The main question now is: can we get a good start? Sadly, wretched early form is now dull expectation, somewhat like the male trollop you see wobbling uncertainly in every gin joint in the world, wallowing in tearful self pity, wondering why his "genius" goes unrecognised. It reminds me of a famous account by the great Danny Blanchflower of his three years with Aston Villa. According to him they always started the season well but even while winning some players muttered darkly, "Wait till January." Sure enough every year they dropped like a stone. It sounds like the modern Us in reverse. Just shows, you really can talk yourself into a slough of despond, which is why brooding is a bad idea. I would love to think all it needs is a good kick in the behind for Our Boys to come racing out of the starting blocks. However, we all know in the league you finish exactly where you deserve. There are no excuses. Not that David Moyes ever makes any. He is too busy doing a brilliant job, and, I hope, preparing to sign a new contract - if he fails to, we are in deep deep shit.
As a final illustration, there are many humorous stories about the hugely prejudiced American scribe H.L.Mencken. My favourite is when he alighted from a taxi and the driver said, "Have a nice day, mister Mencken," and Mencken snapped, "Young man, I'll have exactly the kind of day I please." Now that's my idea of determinist, invincible self-confidence of the sort so crushing for peons with an inferiority complex. I wish Our Boys would apply it to the fresh season. We can dream.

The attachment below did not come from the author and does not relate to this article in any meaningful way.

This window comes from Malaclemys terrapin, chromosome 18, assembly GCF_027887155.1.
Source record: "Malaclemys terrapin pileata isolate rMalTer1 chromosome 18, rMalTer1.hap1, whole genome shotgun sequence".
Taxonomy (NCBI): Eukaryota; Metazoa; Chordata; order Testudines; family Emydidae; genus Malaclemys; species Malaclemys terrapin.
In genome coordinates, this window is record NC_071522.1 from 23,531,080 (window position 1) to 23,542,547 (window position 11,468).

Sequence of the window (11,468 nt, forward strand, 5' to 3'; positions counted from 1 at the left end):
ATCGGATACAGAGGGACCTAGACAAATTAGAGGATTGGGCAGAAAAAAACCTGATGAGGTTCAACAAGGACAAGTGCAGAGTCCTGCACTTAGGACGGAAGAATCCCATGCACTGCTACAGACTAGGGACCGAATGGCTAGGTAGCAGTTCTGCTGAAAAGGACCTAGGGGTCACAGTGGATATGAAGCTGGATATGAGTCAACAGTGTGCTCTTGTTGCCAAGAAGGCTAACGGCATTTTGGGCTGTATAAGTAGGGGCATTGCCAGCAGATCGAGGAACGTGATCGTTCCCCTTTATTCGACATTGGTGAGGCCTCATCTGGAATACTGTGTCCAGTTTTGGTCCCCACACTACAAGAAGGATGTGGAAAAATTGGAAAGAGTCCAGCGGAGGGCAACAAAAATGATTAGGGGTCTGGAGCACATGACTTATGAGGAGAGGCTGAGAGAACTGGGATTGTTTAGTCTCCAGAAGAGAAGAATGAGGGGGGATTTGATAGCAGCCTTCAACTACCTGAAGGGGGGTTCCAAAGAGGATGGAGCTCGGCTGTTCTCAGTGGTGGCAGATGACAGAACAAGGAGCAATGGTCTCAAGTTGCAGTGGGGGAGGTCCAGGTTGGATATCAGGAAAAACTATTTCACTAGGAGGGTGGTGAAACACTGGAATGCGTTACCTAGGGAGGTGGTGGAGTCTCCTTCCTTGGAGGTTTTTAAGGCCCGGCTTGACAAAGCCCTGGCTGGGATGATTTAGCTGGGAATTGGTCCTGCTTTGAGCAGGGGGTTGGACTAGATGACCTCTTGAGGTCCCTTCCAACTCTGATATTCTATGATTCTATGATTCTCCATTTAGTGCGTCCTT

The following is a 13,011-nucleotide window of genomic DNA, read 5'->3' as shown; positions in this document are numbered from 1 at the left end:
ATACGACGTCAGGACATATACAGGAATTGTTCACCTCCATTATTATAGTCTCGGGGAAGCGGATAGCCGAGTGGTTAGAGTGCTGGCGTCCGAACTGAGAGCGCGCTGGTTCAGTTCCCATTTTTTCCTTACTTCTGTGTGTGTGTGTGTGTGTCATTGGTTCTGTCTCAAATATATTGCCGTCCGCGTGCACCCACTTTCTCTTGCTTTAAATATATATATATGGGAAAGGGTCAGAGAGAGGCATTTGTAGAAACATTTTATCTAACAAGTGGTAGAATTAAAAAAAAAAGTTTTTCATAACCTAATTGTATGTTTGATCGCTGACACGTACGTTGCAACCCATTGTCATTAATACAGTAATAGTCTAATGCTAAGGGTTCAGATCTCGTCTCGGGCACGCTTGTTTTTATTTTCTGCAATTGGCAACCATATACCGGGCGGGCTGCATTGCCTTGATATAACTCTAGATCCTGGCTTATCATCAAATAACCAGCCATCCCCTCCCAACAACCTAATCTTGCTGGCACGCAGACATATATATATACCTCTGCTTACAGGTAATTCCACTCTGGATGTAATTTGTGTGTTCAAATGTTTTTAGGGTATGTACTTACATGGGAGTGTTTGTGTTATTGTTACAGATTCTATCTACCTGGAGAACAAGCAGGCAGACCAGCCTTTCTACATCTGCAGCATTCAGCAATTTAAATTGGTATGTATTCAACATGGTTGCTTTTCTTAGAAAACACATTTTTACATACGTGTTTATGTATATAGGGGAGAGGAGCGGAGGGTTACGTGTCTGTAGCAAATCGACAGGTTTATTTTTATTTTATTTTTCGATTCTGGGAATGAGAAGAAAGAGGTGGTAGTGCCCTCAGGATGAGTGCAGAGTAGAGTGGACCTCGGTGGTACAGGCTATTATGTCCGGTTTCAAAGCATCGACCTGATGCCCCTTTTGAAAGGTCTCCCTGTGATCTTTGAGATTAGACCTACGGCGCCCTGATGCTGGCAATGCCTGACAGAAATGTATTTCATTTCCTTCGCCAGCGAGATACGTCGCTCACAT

After all, anything is better than watching, slack-jawed, Olympic dressage or synchronised swimming.
In the former case I am still unable to engage an activity where the players wear top hats/crash helmets, nineteenth century jackets, tight trousers and leather boots, a sort of Jane Austen equestriana where human faces bear a marked resemblance to the mounts. But that might be a slight on the horses. There are compensations though: it isn't every day you get players named Bechtolsheimer, Langehanenberg (riding a horse named, and you will like this, Damon Hill), Vilhelmson-Silfven and the wonderful Zu Sayn-Wittengenstein. Let me tell you, you won't find many of them at the bar in a County Road ale house.
As for the "swimming," words fail to do justice to the spectacle of a gaggle of underwater upside-down nose-clipped shop assistants from Marks and Spencer trying hard to convince us their obsession (and good luck to them) is anything other than a bad scene cut from Kevin Costner's disastrous Waterworld.
Meanwhile, let the absurd, lurid, wonderful, fabulous footy pageant begin. The faces and voices vary, people come and go as they always have and always will, but the spectacle is still the same, the world game still its simple self. Youth will have its say in athletic competition. Supporters will live vicariously what they once wanted to do as youngsters. Those who love the game for what it is will always be there; others will drift away to whatever it is they seek or need elsewhere. C'est la vie.
So, Come On You Blues, yet again. My fifty-eighth season......and not a day too long.